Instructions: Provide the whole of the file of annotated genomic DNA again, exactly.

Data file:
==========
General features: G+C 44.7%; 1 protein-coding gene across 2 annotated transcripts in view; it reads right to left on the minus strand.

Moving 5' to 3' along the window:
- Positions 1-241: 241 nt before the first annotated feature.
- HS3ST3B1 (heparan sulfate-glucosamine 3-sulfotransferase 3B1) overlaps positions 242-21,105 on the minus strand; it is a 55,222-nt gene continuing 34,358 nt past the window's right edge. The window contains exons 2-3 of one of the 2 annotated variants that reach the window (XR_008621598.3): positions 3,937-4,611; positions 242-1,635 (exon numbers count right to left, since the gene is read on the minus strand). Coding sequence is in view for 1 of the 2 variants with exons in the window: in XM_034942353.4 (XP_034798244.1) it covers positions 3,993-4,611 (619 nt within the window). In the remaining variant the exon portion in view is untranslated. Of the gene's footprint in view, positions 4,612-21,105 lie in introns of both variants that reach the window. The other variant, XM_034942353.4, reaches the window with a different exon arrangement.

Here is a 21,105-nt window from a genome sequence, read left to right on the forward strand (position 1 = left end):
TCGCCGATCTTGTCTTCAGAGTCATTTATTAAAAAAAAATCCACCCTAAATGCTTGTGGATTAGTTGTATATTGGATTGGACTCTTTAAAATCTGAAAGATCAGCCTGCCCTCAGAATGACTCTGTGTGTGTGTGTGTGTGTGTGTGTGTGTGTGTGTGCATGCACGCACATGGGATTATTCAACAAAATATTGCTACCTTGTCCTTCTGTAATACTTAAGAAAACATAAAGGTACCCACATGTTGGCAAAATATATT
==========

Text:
General features: G+C 44.7%; 1 protein-coding gene across 2 annotated transcripts in view; it reads right to left on the minus strand.

Moving 5' to 3' along the window:
- Positions 1-241: 241 nt before the first annotated feature.
- HS3ST3B1 (heparan sulfate-glucosamine 3-sulfotransferase 3B1) overlaps positions 242-21,105 on the minus strand; it is a 55,222-nt gene continuing 34,358 nt past the window's right edge. The window contains exons 2-3 of one of the 2 annotated variants that reach the window (XR_008621598.3): positions 3,937-4,611; positions 242-1,635 (exon numbers count right to left, since the gene is read on the minus strand). Coding sequence is in view for 1 of the 2 variants with exons in the window: in XM_034942353.4 (XP_034798244.1) it covers positions 3,993-4,611 (619 nt within the window). In the remaining variant the exon portion in view is untranslated. Of the gene's footprint in view, positions 4,612-21,105 lie in introns of both variants that reach the window. The other variant, XM_034942353.4, reaches the window with a different exon arrangement.

Here is a 21,105-nt window from a genome sequence, read left to right on the forward strand (position 1 = left end):
TCGCCGATCTTGTCTTCAGAGTCATTTATTAAAAAAAAATCCACCCTAAATGCTTGTGGATTAGTTGTATATTGGATTGGACTCTTTAAAATCTGAAAGATCAGCCTGCCCTCAGAATGACTCTGTGTGTGTGTGTGTGTGTGTGTGTGTGTGTGTGTGCATGCACGCACATGGGATTATTCAACAAAATATTGCTACCTTGTCCTTCTGTAATACTTAAGAAAACATAAAGGTACCCACATGTTGGCAAAATATATT